You probably know that the Prado Museum houses one of the world’s most remarkable collections of painters like Titian, Velázquez, Bosch, Rubens and Goya.
But with over 7,000 paintings—not to mention hordes of sculptures, drawings and decorative arts—it’s also host to hundreds of hidden gems that you could easily miss while trying to pack in the “greatest hits.” If you really want to sink your teeth into all the museum has to offer, here’s our guide to some of our favorite lesser-known paintings in the Prado.
1. Sofonisba Anguissola – Portrait of Philip II
This portrait of Spain’s “Most Catholic King” might not jump out at you at first. Upon closer consideration, it represents something truly remarkable: a portrait of a 16th-century king, painted by a female artist.
Anguissola was born in Italy, where her talents caught the attention first of Michelangelo and then of the Duke of Alba, Philip’s military commander. He brought her to Spain, where she would serve as a lady-in-waiting to the Queen.
Neglected by art historians for centuries—this very painting was attributed to a male painter until 1990!—she’s increasingly viewed as one of the most influential painters of her generation.
Where to find it: Room 55
2. José de Ribera – Magdalena Ventura with her Husband and Son
José de Ribera was Spain’s most prominent follower of Caravaggio. Best known for his religious works, he painted this remarkable secular portrait during his long stay in southern Italy.
Magdalena Ventura became a local celebrity in Abruzzo when she grew a full beard after the birth of her three sons. Here Ribera shows her breastfeeding her child while her husband stands behind her. Instead of a curiosity to leer at, Ribera portrays her as confident and almost confrontational, staring down the viewer across the centuries with dignity and grace. It’s a masterpiece that even today challenges gender conventions.
Where to find it: Room 8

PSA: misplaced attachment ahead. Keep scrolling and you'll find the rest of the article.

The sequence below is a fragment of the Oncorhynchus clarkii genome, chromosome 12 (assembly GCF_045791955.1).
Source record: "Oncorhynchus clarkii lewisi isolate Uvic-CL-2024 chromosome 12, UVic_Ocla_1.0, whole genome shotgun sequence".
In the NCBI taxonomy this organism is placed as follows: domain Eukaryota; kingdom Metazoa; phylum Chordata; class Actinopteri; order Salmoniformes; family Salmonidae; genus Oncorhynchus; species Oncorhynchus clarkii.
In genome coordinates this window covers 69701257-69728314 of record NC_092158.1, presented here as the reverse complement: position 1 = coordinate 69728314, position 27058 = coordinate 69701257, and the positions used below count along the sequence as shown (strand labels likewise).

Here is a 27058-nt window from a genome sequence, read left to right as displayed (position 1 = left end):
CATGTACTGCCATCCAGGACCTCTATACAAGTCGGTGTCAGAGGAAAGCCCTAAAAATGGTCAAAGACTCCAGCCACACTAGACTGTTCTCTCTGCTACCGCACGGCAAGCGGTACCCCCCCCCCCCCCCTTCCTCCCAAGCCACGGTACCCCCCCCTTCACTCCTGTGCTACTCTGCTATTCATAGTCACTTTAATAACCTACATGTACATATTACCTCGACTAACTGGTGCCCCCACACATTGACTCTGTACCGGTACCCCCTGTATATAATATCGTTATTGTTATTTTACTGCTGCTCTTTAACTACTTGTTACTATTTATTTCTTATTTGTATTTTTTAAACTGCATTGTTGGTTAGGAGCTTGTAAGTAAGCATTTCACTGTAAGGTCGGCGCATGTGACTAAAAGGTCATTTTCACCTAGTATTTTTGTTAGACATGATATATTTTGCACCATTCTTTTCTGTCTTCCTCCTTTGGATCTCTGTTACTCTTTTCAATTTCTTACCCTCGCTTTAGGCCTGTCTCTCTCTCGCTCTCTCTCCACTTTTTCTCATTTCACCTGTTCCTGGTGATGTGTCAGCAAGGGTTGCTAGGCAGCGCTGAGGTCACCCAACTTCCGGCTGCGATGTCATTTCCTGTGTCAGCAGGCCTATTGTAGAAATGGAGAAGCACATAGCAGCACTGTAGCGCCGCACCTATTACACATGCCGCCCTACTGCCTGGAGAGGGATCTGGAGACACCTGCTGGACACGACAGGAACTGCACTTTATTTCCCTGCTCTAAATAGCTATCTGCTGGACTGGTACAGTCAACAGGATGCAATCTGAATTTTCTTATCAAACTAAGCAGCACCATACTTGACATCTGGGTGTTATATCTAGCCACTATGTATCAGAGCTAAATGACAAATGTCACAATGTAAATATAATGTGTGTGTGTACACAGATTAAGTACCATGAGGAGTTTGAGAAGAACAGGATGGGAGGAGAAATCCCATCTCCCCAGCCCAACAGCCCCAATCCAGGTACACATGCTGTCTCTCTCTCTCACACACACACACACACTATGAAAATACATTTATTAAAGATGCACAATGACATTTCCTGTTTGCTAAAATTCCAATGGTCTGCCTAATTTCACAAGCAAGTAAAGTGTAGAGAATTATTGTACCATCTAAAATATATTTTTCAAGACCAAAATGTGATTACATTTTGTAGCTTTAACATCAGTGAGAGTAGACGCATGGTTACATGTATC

3. The Dauphin’s Treasure
When Philip V came to Madrid from Versailles to take up the Spanish throne, he brought with him his father’s outstanding collection of decorative vessels. Hidden away in the museum’s little-visited basement, few visitors make it down to see these beautiful and fanciful creations. The finest artisans across Europe made these decorative pieces from crystal, enamel, and precious stones and metals. It’s hard to pick out a favorite, but look out for the incredible dragon-boat on wheels. All in all, an insight into the decadent luxury of the Bourbon royal court.
Where to find it: Rooms 100-102
4. Giambattista Tiepolo – The Immaculate Conception
Many visitors to the Prado jump straight from Diego Velázquez to Francisco de Goya, skipping over the 18th century almost in its entirety. While it’s true that some of the Royal Collection from this period can suffer in comparison to the two great masters, much of it deserves a long-overdue reconsideration.
Tiepolo was originally commissioned to his Immaculate Conception by King Charles III for a church in Aranjuez around 1767. While the composition owes much to Spanish Baroque painters like Pacheco and Murillo, the end result is very different. The Virgin Mary is shown not as a delicate girl looking piously up to heaven, but as a strong woman looking down to earth and the task ahead of her. Mary becomes an active figure in her own destiny, trampling evil beneath her.
Where to find it: Room 19
5. Raimundo de Madrazo – Portrait of Josefa Manzanedo
Madrazo hails from a great family of Spanish painters—four generations of which are represented in the Prado’s collections! Over time, his works have fallen somewhat out of fashion. But really, there’s no one quite like him. Painting largely in Paris at the end of the nineteenth century, his paintings are a feast for the senses.
For example, take this portrait of Josefa Manzanedo, a Spanish marquess and fellow expat in Paris. She stands facing us, the richness of her dress competing with some remarkable floral wallpaper for our attention. The effect is a kind of sensory overload that’s held together by the minimalism of the composition and the presence of its subject.
Where to find it: Room 62No need to say goodbye—add your email address in the form below to stay up-to-date on all things Devour Tours. ADD_THIS_TEXT